California taxpayers are once again footing the bill for the state’s violations of the First Amendment during the COVID-19 pandemic. In addition to an earlier $1.35 million settlement of claims by Harvest Rock Church in Pasadena, a second church and a Catholic priest have announced settlements involving payments to them totaling $2.15 million for attorneys’ fees incurred in vindicating their rights.

The two cases involved South Bay United Pentecostal Church in Chula Vista, and Father Trevor Burfitt, both of whom sued the state over COVID orders forbidding indoor worship while allowing secular businesses to open. The settlements were prompted when both won court victories following several U.S. Supreme Court orders declaring that such unequal treatment of churches violated the First Amendment.

Lawyers with the Thomas More Society and LiMandri & Jonna, LLP, represented the church and the priest, and celebrated the settlements in a press release.

“The settlement terms in these cases track the United States Supreme Court’s seminal holding in South Bay v. Newsom, and the basic constitutional principle is simple and now cemented into permanent statewide injunctions,” attorney Paul Jonna said. “Restrictions on churches cannot be more severe than restrictions on retail. We are pleased with the final results in these two important cases.”

The settlement with the state also involves a permanent injunction that prohibits the various agents and agencies of California government from ordering closures or capacity restrictions on churches due to COVID-19 unless various thresholds of the spread of the disease are met. But even when those criteria are met, the state may only “impose capacity or numerical restrictions on religious worship services and gatherings at places of worship that are either identical to, or at least as favorable as, the restrictions imposed on other similar gatherings of similar risk.”

The press release also mentions another pending case involving Grace Community Church in Los Angeles and its pastor, John MacArthur.

“Later this month, the Los Angeles Superior Court will hear the Thomas More Society’s motion to dissolve an unconstitutional preliminary injunction entered against the church. After prevailing in that action, LiMandri and Jonna will seek recovery of the significant attorneys’ fees incurred in that action as well—along with a ‘multiplier’ of their fees for vindicating fundamental constitutional rights.”

These victories in California can be traced to a Supreme Court decision last November involving New York COVID-related restriction that applied more harshly to houses of worship than secular establishments. Following that decision, the high court started sending other similar cases from around the country – decided against churches – back to lower courts to reexamine.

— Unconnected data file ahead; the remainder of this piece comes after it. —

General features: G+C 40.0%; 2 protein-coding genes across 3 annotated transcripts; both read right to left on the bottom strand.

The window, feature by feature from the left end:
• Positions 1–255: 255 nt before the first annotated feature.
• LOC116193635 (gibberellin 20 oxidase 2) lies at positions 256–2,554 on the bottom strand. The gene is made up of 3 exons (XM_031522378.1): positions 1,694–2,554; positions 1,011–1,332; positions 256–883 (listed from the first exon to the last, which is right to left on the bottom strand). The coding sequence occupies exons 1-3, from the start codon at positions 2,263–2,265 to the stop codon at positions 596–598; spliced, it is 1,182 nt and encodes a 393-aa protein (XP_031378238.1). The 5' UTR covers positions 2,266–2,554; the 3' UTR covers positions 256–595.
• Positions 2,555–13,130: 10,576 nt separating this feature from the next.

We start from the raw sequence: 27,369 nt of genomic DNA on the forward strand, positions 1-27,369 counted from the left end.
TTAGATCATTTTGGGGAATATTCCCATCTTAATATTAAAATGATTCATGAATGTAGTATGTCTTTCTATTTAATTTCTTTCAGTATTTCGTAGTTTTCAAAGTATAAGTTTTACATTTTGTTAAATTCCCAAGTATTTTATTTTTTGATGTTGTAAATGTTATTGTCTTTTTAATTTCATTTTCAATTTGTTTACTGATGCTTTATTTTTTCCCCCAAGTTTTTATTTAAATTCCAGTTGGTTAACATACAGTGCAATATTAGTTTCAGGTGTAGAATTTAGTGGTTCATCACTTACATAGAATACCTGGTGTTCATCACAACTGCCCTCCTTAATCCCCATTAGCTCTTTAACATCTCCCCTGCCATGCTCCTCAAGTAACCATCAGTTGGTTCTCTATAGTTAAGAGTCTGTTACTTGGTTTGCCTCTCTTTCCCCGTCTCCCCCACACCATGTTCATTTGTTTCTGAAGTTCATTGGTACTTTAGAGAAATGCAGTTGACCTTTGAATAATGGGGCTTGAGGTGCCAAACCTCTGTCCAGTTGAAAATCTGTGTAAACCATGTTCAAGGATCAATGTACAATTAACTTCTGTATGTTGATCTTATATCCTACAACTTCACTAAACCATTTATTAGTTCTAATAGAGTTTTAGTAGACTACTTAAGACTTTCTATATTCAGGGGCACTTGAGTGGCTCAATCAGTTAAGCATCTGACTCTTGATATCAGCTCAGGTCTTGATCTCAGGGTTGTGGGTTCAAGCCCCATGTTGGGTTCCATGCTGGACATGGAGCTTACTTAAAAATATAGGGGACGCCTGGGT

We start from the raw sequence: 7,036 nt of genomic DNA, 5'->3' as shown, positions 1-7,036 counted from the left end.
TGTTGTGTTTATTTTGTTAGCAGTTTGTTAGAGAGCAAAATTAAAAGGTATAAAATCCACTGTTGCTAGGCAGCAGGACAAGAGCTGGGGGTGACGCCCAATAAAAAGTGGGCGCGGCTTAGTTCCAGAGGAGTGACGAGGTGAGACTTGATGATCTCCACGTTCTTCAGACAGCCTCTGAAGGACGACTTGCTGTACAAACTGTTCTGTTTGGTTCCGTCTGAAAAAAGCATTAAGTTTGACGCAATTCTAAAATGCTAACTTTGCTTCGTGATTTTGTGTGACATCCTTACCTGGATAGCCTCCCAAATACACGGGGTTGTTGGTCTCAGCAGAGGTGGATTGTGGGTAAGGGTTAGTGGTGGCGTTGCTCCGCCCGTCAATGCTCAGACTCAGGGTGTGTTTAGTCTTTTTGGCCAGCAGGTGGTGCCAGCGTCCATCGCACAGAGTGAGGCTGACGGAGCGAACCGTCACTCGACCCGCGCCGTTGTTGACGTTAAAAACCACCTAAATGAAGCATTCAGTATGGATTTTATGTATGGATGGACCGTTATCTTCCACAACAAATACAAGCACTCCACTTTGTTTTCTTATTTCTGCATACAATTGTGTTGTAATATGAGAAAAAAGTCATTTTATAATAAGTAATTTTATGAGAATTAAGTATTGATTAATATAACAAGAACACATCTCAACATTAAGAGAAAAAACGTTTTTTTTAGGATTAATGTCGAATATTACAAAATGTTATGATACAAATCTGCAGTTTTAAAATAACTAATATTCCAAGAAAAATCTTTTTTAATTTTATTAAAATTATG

Since then, in a series of California church cases that made it to the high court over the last few months, the justices became increasingly adamant that government officials in the Golden State were not treating churches with the same regard as similarly situated secular establishments and activities. That ultimately led the state to abandon its controversial mandates, and also prompted these settlements.

It also must be said – again – that the Supreme Court’s position on these state orders changed when the composition of the court changed last October. Prior to the appointment of Justice Amy Coney Barrett, the justices split 5-4 in favor of states’ authority to impose unequal standards on churches. After Barrett’s appointment, the New York case and subsequent cases were decided in favor of churches by the new conservative majority.

There are a couple of takeaways from these lawsuits and settlements. First, as has been said before, there is no “pandemic exception” to the Bill of Rights. These may be exceptional times, but that does not give the government permission to discriminate against religion.

Second – and this is nothing new – elections have consequences. In this case, an appointment of a justice to the Supreme Court by the former President of the United States made all the difference in the interpretation of the First Amendment’s guarantee of the free exercise of worship and its limits on government authority in these cases. That should give all of us a sobering reminder that our duties as citizens to vote can have important ramifications not only for us, but for future generations.

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